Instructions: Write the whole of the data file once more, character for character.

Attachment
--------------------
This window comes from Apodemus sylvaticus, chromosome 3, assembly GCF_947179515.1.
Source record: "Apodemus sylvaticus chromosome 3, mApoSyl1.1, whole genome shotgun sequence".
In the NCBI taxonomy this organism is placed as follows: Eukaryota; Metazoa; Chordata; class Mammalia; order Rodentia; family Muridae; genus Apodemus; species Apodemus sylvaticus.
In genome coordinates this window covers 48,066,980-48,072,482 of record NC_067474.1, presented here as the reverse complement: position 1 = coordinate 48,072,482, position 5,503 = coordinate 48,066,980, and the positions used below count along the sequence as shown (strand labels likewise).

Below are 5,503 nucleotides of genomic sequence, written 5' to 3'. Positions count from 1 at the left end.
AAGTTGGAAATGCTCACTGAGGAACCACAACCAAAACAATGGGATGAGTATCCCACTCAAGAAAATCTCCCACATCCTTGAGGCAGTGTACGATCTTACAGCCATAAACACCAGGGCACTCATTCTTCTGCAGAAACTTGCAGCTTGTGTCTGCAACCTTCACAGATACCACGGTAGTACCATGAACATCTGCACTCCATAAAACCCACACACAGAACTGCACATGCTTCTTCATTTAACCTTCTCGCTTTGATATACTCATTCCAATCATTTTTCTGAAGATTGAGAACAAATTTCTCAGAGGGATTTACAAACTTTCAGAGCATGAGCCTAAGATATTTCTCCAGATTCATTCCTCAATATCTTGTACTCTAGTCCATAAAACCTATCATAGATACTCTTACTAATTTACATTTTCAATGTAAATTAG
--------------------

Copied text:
This window comes from Apodemus sylvaticus, chromosome 3, assembly GCF_947179515.1.
Source record: "Apodemus sylvaticus chromosome 3, mApoSyl1.1, whole genome shotgun sequence".
In the NCBI taxonomy this organism is placed as follows: Eukaryota; Metazoa; Chordata; class Mammalia; order Rodentia; family Muridae; genus Apodemus; species Apodemus sylvaticus.
In genome coordinates this window covers 48,066,980-48,072,482 of record NC_067474.1, presented here as the reverse complement: position 1 = coordinate 48,072,482, position 5,503 = coordinate 48,066,980, and the positions used below count along the sequence as shown (strand labels likewise).

Below are 5,503 nucleotides of genomic sequence, written 5' to 3'. Positions count from 1 at the left end.
AAGTTGGAAATGCTCACTGAGGAACCACAACCAAAACAATGGGATGAGTATCCCACTCAAGAAAATCTCCCACATCCTTGAGGCAGTGTACGATCTTACAGCCATAAACACCAGGGCACTCATTCTTCTGCAGAAACTTGCAGCTTGTGTCTGCAACCTTCACAGATACCACGGTAGTACCATGAACATCTGCACTCCATAAAACCCACACACAGAACTGCACATGCTTCTTCATTTAACCTTCTCGCTTTGATATACTCATTCCAATCATTTTTCTGAAGATTGAGAACAAATTTCTCAGAGGGATTTACAAACTTTCAGAGCATGAGCCTAAGATATTTCTCCAGATTCATTCCTCAATATCTTGTACTCTAGTCCATAAAACCTATCATAGATACTCTTACTAATTTACATTTTCAATGTAAATTAG